If you're unfamiliar with P2P sites, they are audition services that charge voice actors a yearly fee to submit auditions for commercials and all genres of voiceover work. They can be an excellent tool to get several clients but newcomers tend to skip the coaching process and sign up for P2P sites in hopes of making a living doing voiceovers. Is it possible? Hell yes! Anything is possible but if you're not skillful in delivering professional performances, you will have an arduous time booking work.
Professional demos are also a must when you're on a P2P site or just marketing from your own personal website. A professional presentation is a must if you want to be taken seriously and book work. Even on P2P sites, I see talents with no demos who add minimal information on their P2P site profile. While I understand the mindset of cutting corners, I can't stress enough how important the coaching process is. Occasionally, I get accused of pushing coaching because I am a coach but if you called up every talent agency in the country, they would highly recommend it. Remember, it's the performance that books you work and if you're starting off with zero acting experience, learning how to execute a script is vital. Buying a cheap mic and joining a P2P site is not the way to build a voiceover career.
Some professionals frown on P2P services because of some low-rate projects clients post on the site. While this can be aggravating, plenty of clients also post projects for industry standard rates. I Have several VO friends who make a decent living booking from Voice123 and Bodalgo. Armin Hierstetter is the owner of Bodalgo and he's a class act. He runs a highly professional business and doesn't put up with low rates from clients. He cares about the talents on his site unlike a few other P2P sites, which are all about nickel and diming their talents to death.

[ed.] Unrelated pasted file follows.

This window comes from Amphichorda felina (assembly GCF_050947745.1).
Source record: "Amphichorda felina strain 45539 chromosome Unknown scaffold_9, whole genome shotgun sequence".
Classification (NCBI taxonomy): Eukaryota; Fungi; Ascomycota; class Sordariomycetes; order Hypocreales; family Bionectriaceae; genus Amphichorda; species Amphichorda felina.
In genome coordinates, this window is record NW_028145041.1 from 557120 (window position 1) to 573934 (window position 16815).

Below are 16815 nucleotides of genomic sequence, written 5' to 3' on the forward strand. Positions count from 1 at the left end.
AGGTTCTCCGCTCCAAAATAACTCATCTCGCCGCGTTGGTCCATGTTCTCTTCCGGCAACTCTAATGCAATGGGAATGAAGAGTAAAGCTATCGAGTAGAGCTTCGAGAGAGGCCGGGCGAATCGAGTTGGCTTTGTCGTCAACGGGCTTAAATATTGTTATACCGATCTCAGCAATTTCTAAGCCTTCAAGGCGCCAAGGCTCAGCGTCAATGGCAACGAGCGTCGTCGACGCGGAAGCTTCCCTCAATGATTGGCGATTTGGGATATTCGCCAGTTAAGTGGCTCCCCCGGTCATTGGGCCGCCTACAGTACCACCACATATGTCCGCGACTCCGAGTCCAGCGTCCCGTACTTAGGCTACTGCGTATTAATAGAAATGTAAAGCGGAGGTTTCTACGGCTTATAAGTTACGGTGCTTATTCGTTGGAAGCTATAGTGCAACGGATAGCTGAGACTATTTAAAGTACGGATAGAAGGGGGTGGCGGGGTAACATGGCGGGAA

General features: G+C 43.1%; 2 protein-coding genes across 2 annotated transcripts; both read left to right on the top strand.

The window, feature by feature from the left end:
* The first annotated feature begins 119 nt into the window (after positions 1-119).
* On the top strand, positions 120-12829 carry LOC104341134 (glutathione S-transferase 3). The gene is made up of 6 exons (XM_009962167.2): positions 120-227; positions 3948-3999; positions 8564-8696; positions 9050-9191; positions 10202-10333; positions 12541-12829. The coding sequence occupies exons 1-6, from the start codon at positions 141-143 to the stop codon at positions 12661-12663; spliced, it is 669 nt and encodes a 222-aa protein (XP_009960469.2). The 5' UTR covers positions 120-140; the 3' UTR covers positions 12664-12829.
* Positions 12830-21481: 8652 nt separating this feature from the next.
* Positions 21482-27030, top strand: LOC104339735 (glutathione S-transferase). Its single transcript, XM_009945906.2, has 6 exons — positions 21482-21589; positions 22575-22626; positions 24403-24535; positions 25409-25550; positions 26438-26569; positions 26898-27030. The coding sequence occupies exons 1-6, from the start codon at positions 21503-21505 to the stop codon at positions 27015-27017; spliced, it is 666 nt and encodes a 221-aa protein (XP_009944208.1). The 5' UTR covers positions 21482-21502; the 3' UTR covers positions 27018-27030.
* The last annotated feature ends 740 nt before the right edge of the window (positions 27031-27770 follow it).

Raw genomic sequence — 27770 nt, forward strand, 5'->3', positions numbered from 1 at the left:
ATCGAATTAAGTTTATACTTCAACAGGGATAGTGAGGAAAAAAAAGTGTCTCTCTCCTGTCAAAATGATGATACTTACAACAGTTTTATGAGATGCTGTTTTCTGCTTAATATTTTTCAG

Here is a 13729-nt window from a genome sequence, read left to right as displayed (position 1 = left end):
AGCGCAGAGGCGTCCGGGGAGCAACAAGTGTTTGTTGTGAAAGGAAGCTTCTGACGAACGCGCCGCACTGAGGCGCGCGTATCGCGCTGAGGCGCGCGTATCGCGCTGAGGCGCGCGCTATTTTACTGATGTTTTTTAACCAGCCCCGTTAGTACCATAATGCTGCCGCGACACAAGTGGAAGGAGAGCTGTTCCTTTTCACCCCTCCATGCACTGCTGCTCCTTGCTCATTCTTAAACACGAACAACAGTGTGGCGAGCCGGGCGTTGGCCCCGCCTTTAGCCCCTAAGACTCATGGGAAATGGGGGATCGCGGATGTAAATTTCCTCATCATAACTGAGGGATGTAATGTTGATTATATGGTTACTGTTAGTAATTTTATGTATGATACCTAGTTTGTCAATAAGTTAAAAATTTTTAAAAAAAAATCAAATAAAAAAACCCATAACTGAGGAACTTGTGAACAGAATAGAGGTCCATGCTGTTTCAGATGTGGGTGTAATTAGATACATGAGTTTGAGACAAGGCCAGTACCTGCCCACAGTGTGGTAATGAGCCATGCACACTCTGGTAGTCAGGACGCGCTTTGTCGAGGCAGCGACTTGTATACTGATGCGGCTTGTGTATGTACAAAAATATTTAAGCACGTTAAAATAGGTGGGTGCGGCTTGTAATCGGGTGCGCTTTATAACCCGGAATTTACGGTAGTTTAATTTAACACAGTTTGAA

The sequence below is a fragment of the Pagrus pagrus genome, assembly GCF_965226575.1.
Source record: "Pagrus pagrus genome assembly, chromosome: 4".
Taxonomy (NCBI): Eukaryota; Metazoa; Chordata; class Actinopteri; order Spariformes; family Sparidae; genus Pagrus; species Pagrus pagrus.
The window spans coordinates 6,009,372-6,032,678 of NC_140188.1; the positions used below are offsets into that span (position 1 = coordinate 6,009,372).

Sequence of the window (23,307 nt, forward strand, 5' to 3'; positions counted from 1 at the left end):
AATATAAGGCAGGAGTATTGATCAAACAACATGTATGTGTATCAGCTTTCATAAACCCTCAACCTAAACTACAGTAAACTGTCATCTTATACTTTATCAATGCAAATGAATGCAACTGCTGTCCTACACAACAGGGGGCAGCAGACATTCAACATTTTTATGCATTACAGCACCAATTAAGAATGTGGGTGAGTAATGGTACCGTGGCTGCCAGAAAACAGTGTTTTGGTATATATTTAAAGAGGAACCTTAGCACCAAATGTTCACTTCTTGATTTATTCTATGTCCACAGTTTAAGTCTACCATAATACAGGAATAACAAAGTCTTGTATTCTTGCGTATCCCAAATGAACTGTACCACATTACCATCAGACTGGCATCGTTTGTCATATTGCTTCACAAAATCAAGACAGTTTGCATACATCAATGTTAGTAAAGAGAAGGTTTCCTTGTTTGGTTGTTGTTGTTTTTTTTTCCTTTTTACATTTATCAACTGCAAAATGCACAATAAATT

I've mentioned this in a few other blogs but direct marketing is something you should never push aside just because you're on a P2P site. You would be astonished by the results you would get if you spent several hours weekly on direct marketing. There are VO buyers everywhere. Production companies, media departments in corporations, explainer video/eLearning businesses and video game companies! 80% of my annual income from VO comes from direct marketing. It doesn't mean you shouldn't try your hand at the P2P game but don't put all your eggs in that basket.
When your pro demos and website are finished and you're ready to start marketing your business, lay out a plan and timeline. For example, maybe Mondays are an excellent day to do a few P2P auditions. Tuesdays are suitable for cold calling and emailing marketing because you're chances of getting a hold of the decision maker are more significant than if you would have tried on Monday!
Keep a good spreadsheet of everyone you call or email. Even the ones who don't return your calls or emails. You never know when you might hear from them. Last week, I received a call from a client I marketed to four years ago! It was an excellent gig too! There is no such thing as a dead lead! Keep all your contact information in one place because you may also get a call from a client you contacted years ago. Realistic expectations will keep you from going crazy! It's OK to have aggressive goals but don't plan on making thousands and thousands of dollars after only marketing for a few months. This will take some time, patience and perseverance. It could even take a year or more to get your business going in the right direction. Have we had students who found success quickly? Absolutely! But we also have students who don't get their first client or two for several months. I know we hear this cliche all the time but this is a marathon not a sprint kind of business. If you think getting into voiceovers will be a quick way to make a lot of money, you shouldn't do it. You would be better off buying lottery tickets. Amazing things can happen if you train hard, work hard and never give up. Good luck!